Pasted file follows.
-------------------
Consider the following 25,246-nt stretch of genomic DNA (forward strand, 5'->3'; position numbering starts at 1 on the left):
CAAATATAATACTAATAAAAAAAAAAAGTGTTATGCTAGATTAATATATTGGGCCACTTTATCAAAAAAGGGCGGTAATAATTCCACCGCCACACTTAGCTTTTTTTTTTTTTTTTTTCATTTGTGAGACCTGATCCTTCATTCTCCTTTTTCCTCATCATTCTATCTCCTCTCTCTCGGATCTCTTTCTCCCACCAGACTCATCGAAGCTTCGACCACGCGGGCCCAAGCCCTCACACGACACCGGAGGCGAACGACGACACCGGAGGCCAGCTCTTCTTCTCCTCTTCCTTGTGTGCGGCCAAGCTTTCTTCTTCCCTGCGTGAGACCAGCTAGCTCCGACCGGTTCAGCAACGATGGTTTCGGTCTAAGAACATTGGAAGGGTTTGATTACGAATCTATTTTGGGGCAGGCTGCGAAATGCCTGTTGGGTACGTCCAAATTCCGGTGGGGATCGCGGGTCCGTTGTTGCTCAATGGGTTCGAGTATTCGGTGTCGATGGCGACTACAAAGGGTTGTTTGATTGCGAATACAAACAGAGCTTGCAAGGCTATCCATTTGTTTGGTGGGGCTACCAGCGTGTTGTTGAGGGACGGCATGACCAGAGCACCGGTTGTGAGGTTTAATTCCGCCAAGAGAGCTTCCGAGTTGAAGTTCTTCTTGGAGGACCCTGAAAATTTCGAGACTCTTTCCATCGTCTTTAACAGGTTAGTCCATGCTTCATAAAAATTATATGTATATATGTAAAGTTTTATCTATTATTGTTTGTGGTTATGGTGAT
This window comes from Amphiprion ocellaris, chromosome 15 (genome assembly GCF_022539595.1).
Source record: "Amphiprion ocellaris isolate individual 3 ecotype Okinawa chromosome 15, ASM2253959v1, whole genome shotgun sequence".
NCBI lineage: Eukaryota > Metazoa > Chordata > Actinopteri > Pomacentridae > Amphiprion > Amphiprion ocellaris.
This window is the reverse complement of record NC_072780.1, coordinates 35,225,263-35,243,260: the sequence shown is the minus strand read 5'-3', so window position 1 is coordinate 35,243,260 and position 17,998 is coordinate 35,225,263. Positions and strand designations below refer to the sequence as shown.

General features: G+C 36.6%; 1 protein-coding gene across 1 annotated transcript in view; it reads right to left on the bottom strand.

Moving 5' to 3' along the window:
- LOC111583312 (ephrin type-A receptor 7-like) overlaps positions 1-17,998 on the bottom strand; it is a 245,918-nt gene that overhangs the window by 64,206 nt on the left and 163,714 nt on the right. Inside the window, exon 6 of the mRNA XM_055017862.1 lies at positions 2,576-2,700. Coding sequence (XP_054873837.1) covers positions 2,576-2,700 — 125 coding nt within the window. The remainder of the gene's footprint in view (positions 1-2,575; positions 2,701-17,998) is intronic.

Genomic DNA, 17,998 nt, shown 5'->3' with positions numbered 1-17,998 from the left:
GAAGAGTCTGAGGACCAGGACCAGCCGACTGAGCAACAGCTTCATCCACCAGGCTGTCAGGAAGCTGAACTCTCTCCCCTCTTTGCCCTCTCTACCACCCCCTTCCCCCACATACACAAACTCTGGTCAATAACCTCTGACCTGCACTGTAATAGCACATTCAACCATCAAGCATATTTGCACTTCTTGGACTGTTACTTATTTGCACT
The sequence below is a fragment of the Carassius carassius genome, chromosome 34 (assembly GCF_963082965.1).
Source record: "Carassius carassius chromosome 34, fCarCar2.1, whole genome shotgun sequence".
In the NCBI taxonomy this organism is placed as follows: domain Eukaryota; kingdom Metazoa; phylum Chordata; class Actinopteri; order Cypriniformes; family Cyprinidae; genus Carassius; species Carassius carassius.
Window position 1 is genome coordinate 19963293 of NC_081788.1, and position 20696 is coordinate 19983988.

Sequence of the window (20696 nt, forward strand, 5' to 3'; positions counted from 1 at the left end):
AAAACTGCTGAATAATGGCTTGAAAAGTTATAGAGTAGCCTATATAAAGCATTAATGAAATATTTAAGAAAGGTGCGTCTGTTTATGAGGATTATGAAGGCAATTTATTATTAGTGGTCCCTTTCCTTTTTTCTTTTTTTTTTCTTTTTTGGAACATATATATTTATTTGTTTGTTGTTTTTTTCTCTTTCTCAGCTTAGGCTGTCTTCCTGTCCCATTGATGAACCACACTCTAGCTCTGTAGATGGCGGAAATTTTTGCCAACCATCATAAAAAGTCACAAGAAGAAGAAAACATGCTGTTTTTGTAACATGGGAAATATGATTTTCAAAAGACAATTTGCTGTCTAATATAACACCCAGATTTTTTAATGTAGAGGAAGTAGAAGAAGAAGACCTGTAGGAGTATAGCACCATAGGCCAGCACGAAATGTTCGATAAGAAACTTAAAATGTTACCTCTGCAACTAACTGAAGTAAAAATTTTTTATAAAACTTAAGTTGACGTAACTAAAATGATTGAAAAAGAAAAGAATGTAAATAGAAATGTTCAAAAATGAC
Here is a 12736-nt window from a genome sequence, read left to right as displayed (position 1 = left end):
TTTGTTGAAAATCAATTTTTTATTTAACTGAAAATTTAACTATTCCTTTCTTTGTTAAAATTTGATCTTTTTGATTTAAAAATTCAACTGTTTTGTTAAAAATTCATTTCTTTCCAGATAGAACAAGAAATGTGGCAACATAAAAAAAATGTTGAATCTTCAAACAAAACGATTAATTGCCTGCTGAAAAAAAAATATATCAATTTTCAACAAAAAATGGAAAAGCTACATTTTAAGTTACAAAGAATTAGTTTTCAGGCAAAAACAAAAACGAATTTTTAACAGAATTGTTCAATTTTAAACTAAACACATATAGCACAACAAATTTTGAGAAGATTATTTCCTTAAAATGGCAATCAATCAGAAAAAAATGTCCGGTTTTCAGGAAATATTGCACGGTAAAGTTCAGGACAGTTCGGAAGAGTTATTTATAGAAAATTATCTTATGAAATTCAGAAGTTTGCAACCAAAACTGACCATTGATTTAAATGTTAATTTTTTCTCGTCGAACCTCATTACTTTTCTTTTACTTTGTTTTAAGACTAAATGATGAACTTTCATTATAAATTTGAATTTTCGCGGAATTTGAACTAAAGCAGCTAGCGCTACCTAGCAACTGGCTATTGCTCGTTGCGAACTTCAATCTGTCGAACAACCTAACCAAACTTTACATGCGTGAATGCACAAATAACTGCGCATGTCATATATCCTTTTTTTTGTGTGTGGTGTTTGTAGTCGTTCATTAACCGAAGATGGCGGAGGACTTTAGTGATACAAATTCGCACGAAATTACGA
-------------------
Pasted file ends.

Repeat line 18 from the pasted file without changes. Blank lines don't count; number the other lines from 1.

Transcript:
Here is a 12736-nt window from a genome sequence, read left to right as displayed (position 1 = left end):